It Seemed Like a Good Idea At the Time: Three Ways to Get Back at Your Ex (and Why You Shouldn’t Go There)
The outrageous ways people exact revenge on cheating spouses may invoke both admiration and alarm. If you’ve recently found out you’re headed for divorce with a two-timer, we encourage you to just take a step back for a minute. There are a lot of reasons you’d like to soothe your sore heart by doing something not so nice to your doubtless deserving ex — but we’d like you to realize you’re only hurting yourself. Take, for example…
1. The Cheating Ex Clearance Sale. As described in this Huffington Post Story, angry spouses sometimes exact revenge by selling off the ex’s things. It makes for a great story, but in reality, it can get you in hot water in court. Breaking a marriage vow does not entitle the injured spouse to confiscate all property — and destroying it (as the woman in the story did to her husband’s truck) may make you liable for its value in the settlement.
What to do instead: If you can’t bear to look at your ex’s belongings, give him or her a week to remove personal belongings from your home, then put anything left behind into storage. Make sure you document anything of value, such as jewelry or collectables, because leaving it behind implies your ex doesn’t value it — and that could help you in the settlement. Make sure to let your divorce lawyer know you are taking this step.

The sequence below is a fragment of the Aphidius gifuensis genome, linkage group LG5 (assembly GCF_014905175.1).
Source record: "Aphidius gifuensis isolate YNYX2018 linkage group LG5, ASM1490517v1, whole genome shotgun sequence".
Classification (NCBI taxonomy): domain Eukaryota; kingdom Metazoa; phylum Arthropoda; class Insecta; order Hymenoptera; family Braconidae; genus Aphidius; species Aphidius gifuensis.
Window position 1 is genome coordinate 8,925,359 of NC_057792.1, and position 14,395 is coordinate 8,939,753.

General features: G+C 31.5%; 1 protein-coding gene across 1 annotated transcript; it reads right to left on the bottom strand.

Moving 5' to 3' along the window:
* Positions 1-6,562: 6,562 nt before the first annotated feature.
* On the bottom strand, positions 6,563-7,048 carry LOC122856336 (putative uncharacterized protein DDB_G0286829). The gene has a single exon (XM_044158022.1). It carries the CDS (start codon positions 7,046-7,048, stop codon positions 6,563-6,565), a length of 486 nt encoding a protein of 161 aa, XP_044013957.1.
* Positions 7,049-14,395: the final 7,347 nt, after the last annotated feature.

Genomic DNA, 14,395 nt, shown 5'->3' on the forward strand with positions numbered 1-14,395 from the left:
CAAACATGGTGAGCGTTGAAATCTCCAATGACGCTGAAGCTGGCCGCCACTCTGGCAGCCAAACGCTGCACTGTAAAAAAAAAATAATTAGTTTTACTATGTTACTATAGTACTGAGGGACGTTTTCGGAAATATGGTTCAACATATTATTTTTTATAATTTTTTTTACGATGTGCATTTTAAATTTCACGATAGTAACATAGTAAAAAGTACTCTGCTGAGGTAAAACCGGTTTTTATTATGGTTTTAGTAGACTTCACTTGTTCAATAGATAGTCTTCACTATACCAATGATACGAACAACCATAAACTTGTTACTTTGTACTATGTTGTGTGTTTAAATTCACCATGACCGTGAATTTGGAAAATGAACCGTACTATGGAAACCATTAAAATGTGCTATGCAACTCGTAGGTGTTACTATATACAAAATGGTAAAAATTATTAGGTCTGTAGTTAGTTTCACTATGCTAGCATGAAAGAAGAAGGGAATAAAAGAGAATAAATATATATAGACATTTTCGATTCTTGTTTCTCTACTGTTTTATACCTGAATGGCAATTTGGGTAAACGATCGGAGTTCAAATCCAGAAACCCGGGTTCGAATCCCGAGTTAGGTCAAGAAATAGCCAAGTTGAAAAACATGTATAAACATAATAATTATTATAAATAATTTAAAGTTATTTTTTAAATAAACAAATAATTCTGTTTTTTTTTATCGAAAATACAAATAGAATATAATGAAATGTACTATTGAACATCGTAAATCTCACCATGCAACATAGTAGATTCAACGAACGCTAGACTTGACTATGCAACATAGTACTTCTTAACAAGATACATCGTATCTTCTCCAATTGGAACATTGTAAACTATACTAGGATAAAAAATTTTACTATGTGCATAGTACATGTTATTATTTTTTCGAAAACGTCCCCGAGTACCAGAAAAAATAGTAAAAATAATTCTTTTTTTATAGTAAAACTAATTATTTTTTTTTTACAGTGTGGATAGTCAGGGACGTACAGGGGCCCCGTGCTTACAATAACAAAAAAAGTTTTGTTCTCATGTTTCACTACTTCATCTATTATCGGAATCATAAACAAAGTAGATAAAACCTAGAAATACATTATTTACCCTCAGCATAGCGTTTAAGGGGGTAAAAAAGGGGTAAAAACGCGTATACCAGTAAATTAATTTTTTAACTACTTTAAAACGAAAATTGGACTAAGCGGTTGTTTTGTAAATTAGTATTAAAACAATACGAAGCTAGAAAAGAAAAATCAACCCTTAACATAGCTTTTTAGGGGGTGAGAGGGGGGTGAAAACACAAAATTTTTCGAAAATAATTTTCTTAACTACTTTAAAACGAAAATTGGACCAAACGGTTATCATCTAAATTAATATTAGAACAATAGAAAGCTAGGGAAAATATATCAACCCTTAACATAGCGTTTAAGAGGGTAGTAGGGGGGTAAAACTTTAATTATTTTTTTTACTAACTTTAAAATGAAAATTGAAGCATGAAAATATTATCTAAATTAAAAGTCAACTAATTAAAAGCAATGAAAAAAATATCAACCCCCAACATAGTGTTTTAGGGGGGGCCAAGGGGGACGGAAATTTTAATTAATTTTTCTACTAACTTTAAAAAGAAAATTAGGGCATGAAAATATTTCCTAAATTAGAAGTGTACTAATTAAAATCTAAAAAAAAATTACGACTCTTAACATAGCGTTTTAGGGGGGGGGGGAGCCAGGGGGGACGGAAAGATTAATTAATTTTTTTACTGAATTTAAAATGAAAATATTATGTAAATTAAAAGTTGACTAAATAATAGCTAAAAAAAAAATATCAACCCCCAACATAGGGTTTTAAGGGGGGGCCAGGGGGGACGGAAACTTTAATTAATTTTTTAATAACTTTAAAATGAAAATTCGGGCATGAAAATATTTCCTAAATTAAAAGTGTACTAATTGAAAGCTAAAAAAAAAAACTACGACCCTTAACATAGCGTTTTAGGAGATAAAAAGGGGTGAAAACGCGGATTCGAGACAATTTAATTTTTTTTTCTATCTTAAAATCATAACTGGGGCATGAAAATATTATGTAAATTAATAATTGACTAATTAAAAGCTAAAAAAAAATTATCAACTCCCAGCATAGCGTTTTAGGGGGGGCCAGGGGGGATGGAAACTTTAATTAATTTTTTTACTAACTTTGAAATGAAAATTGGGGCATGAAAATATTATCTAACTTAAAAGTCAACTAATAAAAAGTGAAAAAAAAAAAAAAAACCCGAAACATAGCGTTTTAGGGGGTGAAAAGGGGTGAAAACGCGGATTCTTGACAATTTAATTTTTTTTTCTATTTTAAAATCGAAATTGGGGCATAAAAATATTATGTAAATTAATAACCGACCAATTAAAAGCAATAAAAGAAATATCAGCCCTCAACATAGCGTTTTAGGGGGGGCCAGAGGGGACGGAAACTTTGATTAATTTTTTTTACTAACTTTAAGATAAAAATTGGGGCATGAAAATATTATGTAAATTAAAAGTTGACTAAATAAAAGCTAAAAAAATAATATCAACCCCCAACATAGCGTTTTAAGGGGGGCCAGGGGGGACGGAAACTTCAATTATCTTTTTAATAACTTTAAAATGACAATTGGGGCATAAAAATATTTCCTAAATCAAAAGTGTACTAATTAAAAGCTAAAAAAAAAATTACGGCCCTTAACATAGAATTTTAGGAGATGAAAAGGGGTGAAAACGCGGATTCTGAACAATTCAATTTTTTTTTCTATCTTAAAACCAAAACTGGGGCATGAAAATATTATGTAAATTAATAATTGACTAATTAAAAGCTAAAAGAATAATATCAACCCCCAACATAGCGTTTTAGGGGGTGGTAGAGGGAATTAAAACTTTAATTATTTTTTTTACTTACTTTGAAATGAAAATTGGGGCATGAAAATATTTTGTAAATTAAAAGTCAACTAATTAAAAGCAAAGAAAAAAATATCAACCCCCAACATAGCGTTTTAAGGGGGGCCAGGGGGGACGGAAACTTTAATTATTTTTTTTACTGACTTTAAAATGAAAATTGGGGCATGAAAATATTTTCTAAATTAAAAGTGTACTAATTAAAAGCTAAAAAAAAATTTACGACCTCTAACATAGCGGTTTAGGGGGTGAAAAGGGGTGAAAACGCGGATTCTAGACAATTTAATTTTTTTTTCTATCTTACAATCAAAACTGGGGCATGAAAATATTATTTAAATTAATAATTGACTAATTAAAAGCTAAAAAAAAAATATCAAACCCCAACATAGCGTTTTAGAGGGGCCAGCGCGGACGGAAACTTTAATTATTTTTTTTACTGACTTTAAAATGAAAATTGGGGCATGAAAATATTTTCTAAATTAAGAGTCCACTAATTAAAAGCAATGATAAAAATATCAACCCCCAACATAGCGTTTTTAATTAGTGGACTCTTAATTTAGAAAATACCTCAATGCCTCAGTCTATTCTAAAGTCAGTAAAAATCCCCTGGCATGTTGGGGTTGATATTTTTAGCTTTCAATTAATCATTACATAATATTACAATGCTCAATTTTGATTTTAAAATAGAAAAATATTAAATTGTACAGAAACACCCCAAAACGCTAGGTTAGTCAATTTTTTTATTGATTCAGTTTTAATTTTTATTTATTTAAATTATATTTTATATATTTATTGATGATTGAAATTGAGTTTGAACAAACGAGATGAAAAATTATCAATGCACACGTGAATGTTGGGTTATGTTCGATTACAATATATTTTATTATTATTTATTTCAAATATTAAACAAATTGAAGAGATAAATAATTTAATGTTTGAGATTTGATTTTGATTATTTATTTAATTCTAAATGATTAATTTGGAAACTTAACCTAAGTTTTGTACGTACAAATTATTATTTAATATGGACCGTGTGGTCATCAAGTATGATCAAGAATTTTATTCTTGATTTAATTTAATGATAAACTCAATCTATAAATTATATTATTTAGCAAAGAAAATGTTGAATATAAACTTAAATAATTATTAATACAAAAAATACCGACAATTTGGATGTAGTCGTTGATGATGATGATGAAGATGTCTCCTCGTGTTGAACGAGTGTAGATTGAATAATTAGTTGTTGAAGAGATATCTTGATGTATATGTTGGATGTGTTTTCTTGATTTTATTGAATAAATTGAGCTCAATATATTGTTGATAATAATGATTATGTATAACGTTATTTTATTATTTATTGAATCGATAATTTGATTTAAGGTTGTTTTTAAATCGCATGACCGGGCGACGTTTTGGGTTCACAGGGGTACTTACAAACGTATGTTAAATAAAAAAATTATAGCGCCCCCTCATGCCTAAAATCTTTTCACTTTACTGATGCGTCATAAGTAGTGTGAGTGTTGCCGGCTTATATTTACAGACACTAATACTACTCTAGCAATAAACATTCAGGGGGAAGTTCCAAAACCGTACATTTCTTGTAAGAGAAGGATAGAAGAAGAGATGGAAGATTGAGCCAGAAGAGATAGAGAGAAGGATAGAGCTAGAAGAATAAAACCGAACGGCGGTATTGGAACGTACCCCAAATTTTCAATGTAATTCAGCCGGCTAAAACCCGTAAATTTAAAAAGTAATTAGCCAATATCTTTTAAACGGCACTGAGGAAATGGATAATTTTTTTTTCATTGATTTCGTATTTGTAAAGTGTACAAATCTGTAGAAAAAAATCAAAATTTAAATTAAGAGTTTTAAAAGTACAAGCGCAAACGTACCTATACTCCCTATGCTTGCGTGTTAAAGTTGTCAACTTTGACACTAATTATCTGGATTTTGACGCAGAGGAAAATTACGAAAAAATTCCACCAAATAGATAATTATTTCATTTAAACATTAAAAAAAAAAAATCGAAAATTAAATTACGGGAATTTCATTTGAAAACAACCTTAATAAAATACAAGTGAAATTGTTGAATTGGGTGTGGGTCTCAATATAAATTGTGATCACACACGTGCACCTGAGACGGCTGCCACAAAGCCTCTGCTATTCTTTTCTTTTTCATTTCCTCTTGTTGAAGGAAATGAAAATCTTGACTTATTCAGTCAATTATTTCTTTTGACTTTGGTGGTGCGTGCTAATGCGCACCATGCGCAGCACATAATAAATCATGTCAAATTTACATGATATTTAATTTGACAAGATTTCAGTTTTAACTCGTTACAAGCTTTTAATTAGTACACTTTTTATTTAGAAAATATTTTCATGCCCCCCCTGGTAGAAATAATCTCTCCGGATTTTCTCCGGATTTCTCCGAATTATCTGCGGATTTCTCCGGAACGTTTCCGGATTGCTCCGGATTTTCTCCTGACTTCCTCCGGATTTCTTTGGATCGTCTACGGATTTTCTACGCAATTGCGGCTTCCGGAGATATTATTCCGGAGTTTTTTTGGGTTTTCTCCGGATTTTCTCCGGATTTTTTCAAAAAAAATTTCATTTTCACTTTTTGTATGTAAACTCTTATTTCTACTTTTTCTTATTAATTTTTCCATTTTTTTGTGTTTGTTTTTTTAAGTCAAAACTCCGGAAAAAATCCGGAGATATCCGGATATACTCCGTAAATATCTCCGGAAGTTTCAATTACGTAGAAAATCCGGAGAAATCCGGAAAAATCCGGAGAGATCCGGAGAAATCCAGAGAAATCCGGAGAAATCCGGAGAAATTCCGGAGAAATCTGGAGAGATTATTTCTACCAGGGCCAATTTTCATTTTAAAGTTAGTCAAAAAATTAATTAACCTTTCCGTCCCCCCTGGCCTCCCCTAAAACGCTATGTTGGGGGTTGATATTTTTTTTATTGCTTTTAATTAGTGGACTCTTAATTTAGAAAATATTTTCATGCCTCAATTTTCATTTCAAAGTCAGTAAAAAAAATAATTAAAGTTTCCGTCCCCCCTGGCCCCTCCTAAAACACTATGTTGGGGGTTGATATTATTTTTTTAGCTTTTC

2. The Online Wall of Shame. Facebook. Twitter. Blogs. Even Pinterest. Social media offers so many ways to tell the world what a rat your ex was without you having to do more than click a few buttons (social media is also at the root of why couples split up in the first place, according the CBS News report “The Social Face of Divorce“). Before you go ahead and post, tweet, or pin, keep in mind that there are laws against defamation, and you could find yourself up on libel or slander charges if you post nasty things about your ex.
What to do instead: If you genuinely need to discuss your ex’s behavior, find a therapist to help you work through your emotions. Or, keep a journal (on paper) so that you can express your thoughts and feelings, with a goal of reducing hostility and anger. But if you simply must vent publicly, use savvy when it comes to venting about your divorce on social media. For example, if you just have to blog about this, do it via an anonymous blog—making sure to omit identifying details, including your name as well as your ex’s.
3. Turnabout Is Fair Play. Your spouse cheated, so why can’t you? And maybe you’ll twist the knife a little more by cheating with your spouse’s best friend or sibling. But consider: taking that path has many potential drawbacks, including STDs, unwanted pregnancy, and the messy social fallout from involving a third party in what should be a two-person dispute.
What to do instead: Take the high ground. If you want to date, go ahead, but stay away from anyone who is friends with or related to your spouse. Take the point of view that you want to find someone better than your ex — not stoop to their level.